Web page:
Located 5 kms. from Jodhpur on the Jodhpur-Mandore Road, Balsamand is a spot often dotted with picnic baskets. Created in 1159 AD by the Gurjara-Pratihara rulers, it was designed as a water reservoir to provide water to Mandore. The Balsamand Lake Palace was built later as a summer palace on its shore. Surrounded by lush green gardens that house lush groves of mango trees, papaya, pomegranate, guava and plum plantations, Balsamand Lake draws in fans from the animal and avian worlds including Jackals and the Peacock.
Often referred to as the Taj Mahal of Marwar, the Jaswant Thada is a cenotaph that houses the remains of the royal families of Marwar. It was built by Maharaja Sardar Singh of Jodhpur State in 1899 in memory of his father, Maharaja Jaswant Singh II. The mausoleum is built out of intricately carved sheets of marble, so thin and so finely polished that they emit a warm glow when illuminated by the sun. The cenotaph's grounds feature carved gazebos, a tiered garden, and a small lake.
Mandore was the erstwhile capital of the Marwar region before safety and repeated assaults from the Mughals led Rao Jodha to establish Jodhpur and Mehrangarh. The Mandore gardens with its retinue of charming temples and memorials, and its high rock terraces, is a hidden gem. The gardens house the Chhatris (cenotaphs) of many erstwhile rulers of the Jodhpur state, with the cenotaph of Maharaja Ajit Singh built in 1793 being possibly the most intricate and grand. Mandore also claims Raavan from the Hindu epic Ramayan as its son in law, him having wedded Mandodari. Today the gardens house a government museum, a 'pantheon of 16 Rajput heroes' carved out of a single rock and a Hindu temple referred to as the temple of 330 million Gods. Often your jaunt in the gardens would be pleasantly interrupted by the smooth soothing strains of the Ravanahatta(a two stringed instrument, that is reputed to be the precursor and inspiration for the European Violin) The Ravanahatta is believed to have originated among the Hela people of Lanka. As per legend it was used by the King Ravana to entertain Lord Shiva. As per the Hindu epic Ramayana, Hanuman is said to have picked up the instrument after the war and brought it to North India. Arab traders carried this from India to Arabia and then to Mediterranean Europe.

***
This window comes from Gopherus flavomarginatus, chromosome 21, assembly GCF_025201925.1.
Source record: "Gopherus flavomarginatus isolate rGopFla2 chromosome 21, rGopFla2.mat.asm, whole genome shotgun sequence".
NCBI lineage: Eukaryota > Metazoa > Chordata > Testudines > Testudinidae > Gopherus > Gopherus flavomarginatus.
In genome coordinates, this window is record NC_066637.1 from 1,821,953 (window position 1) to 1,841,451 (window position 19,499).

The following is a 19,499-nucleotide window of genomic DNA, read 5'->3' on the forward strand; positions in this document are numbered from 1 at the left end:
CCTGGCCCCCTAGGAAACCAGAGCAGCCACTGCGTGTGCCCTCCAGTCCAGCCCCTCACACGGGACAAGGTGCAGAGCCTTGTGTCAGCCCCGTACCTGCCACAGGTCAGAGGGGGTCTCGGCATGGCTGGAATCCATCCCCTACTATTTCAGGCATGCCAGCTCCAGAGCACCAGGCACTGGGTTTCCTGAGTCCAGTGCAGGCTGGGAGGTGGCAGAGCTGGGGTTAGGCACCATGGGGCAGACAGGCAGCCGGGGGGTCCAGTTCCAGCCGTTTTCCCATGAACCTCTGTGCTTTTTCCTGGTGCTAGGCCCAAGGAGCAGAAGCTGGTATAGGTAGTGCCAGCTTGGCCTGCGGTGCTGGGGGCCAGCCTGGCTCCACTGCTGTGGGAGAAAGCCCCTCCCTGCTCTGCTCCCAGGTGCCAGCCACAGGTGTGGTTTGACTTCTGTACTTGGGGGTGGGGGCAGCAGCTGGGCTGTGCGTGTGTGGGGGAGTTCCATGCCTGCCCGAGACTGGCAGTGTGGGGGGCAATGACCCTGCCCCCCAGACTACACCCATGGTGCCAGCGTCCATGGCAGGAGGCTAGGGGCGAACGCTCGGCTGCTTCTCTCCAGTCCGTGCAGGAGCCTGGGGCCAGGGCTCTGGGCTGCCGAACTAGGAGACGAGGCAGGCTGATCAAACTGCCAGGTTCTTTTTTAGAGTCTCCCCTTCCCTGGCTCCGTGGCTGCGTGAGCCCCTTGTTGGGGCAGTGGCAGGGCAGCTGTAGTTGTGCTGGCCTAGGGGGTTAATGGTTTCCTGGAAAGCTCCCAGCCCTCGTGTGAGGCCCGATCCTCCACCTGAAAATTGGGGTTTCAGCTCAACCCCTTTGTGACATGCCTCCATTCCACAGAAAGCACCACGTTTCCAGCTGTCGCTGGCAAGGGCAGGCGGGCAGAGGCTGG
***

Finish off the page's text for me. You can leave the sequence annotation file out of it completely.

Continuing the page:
On the banks of river Bandi lies Pali, the birthplace of Maharana Pratap 70 kms. away from Jodhpur. Earlier known as Pallika, the place took its name from the Paliwal Brahmins who used to reside in the place during the ancient times. Pali is famous for its textile industries and been an ancient trading centre. Spiritually charged, this place is renowned for Jain temples, forts, gardens and museums. The Naulakha Jain Temple, dedicated to the 23rd Tirthankara is famous for its beautiful architecture and is a top draw. Other important temples include the Somnath Temple, and Hatundi Rata Mahabir Swami Temple. The Lakhotia Garden, in the heart of the Pali City and with a pond for company has an ancient Shiva temple which is a must on the devotee’s circuit. If you are a fan of step wells, Pali has them in plenty locally called Baoris, and adorned with intricate designs at each step. Yet another shoo in is Sojat, the textile hub of Rajasthan well known for its large scale cultivationof henna, a herbal extract used for dyeing and tattooing and guess what Ice creams and Kulfi.